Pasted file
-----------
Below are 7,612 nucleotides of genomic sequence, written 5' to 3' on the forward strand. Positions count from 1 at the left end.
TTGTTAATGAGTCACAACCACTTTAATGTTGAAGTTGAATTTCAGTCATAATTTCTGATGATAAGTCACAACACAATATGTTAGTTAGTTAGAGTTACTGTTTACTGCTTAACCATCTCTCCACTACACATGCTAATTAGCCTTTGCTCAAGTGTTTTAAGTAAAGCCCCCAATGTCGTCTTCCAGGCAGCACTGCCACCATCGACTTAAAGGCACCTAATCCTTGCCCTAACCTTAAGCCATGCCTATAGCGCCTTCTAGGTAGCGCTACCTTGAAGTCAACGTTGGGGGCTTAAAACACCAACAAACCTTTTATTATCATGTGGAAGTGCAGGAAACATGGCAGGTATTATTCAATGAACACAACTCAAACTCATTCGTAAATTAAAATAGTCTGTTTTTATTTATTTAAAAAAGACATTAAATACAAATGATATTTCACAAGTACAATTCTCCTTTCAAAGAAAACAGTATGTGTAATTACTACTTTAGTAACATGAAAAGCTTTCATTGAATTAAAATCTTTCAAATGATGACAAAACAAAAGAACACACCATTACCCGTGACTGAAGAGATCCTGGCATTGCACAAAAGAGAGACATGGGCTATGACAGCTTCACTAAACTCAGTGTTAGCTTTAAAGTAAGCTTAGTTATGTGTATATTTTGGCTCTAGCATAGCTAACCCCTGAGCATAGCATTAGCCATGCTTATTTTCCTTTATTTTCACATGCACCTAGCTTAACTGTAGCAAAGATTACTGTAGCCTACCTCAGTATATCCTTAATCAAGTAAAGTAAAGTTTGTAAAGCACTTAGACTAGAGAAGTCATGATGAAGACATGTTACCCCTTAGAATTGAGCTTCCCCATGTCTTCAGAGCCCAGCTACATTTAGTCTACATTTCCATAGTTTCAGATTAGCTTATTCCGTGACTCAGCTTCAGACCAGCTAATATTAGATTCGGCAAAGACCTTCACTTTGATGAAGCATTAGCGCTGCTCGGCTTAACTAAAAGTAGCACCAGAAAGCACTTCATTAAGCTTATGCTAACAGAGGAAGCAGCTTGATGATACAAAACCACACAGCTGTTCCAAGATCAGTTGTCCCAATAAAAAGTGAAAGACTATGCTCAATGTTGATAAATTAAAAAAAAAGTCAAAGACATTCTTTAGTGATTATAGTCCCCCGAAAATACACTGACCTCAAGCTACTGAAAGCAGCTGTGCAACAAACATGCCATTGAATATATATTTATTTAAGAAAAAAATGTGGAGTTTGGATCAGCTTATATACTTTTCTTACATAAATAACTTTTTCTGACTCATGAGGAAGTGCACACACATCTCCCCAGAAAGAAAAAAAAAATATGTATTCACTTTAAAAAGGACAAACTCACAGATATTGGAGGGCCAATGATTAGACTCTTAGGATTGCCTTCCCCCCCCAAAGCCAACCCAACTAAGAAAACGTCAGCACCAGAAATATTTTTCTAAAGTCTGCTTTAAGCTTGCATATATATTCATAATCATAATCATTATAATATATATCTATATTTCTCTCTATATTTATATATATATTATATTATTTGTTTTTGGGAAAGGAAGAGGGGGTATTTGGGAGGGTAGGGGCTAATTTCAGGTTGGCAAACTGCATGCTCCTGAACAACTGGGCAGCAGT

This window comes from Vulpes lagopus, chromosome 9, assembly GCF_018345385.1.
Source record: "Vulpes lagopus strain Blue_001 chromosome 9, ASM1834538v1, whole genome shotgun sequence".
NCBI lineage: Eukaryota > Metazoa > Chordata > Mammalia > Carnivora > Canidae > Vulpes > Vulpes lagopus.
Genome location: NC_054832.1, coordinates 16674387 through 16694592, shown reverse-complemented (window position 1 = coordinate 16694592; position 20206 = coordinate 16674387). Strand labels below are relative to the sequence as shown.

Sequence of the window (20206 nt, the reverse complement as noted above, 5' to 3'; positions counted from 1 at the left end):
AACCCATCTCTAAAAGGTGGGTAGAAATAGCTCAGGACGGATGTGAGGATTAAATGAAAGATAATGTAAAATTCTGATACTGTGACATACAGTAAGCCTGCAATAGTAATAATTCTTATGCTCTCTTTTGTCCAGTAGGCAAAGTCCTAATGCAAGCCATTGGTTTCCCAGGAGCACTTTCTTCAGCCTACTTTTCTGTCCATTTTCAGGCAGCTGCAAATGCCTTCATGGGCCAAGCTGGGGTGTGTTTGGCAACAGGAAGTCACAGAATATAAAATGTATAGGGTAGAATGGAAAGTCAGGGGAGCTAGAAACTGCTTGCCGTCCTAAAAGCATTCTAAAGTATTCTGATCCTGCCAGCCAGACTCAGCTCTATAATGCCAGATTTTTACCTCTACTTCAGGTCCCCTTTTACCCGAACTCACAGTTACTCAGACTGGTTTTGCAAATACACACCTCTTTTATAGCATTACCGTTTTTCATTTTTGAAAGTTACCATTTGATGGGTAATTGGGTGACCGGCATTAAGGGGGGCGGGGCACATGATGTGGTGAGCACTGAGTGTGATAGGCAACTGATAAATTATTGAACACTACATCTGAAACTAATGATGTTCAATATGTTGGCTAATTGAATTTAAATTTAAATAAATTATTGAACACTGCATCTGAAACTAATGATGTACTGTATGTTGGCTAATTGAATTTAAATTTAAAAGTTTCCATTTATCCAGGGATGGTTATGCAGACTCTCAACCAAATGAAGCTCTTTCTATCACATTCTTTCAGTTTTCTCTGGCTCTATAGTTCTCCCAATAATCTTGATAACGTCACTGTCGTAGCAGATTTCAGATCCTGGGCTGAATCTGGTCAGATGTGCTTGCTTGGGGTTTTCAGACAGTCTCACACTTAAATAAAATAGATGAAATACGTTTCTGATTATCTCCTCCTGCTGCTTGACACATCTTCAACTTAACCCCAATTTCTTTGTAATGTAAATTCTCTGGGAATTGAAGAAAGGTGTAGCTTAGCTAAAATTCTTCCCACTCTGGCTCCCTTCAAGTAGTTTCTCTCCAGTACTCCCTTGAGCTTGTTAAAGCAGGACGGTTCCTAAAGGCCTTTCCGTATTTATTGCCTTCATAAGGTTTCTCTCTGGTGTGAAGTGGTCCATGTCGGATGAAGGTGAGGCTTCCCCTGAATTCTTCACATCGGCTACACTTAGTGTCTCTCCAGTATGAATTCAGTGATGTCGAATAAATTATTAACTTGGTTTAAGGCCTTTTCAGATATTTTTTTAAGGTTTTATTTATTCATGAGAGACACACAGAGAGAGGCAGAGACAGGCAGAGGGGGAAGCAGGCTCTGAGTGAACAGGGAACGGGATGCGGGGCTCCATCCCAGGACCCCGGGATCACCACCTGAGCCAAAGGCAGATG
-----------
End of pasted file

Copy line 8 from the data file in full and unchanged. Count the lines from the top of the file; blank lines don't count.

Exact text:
AACCCATCTCTAAAAGGTGGGTAGAAATAGCTCAGGACGGATGTGAGGATTAAATGAAAGATAATGTAAAATTCTGATACTGTGACATACAGTAAGCCTGCAATAGTAATAATTCTTATGCTCTCTTTTGTCCAGTAGGCAAAGTCCTAATGCAAGCCATTGGTTTCCCAGGAGCACTTTCTTCAGCCTACTTTTCTGTCCATTTTCAGGCAGCTGCAAATGCCTTCATGGGCCAAGCTGGGGTGTGTTTGGCAACAGGAAGTCACAGAATATAAAATGTATAGGGTAGAATGGAAAGTCAGGGGAGCTAGAAACTGCTTGCCGTCCTAAAAGCATTCTAAAGTATTCTGATCCTGCCAGCCAGACTCAGCTCTATAATGCCAGATTTTTACCTCTACTTCAGGTCCCCTTTTACCCGAACTCACAGTTACTCAGACTGGTTTTGCAAATACACACCTCTTTTATAGCATTACCGTTTTTCATTTTTGAAAGTTACCATTTGATGGGTAATTGGGTGACCGGCATTAAGGGGGGCGGGGCACATGATGTGGTGAGCACTGAGTGTGATAGGCAACTGATAAATTATTGAACACTACATCTGAAACTAATGATGTTCAATATGTTGGCTAATTGAATTTAAATTTAAATAAATTATTGAACACTGCATCTGAAACTAATGATGTACTGTATGTTGGCTAATTGAATTTAAATTTAAAAGTTTCCATTTATCCAGGGATGGTTATGCAGACTCTCAACCAAATGAAGCTCTTTCTATCACATTCTTTCAGTTTTCTCTGGCTCTATAGTTCTCCCAATAATCTTGATAACGTCACTGTCGTAGCAGATTTCAGATCCTGGGCTGAATCTGGTCAGATGTGCTTGCTTGGGGTTTTCAGACAGTCTCACACTTAAATAAAATAGATGAAATACGTTTCTGATTATCTCCTCCTGCTGCTTGACACATCTTCAACTTAACCCCAATTTCTTTGTAATGTAAATTCTCTGGGAATTGAAGAAAGGTGTAGCTTAGCTAAAATTCTTCCCACTCTGGCTCCCTTCAAGTAGTTTCTCTCCAGTACTCCCTTGAGCTTGTTAAAGCAGGACGGTTCCTAAAGGCCTTTCCGTATTTATTGCCTTCATAAGGTTTCTCTCTGGTGTGAAGTGGTCCATGTCGGATGAAGGTGAGGCTTCCCCTGAATTCTTCACATCGGCTACACTTAGTGTCTCTCCAGTATGAATTCAGTGATGTCGAATAAATTATTAACTTGGTTTAAGGCCTTTTCAGATATTTTTTTAAGGTTTTATTTATTCATGAGAGACACACAGAGAGAGGCAGAGACAGGCAGAGGGGGAAGCAGGCTCTGAGTGAACAGGGAACGGGATGCGGGGCTCCATCCCAGGACCCCGGGATCACCACCTGAGCCAAAGGCAGATG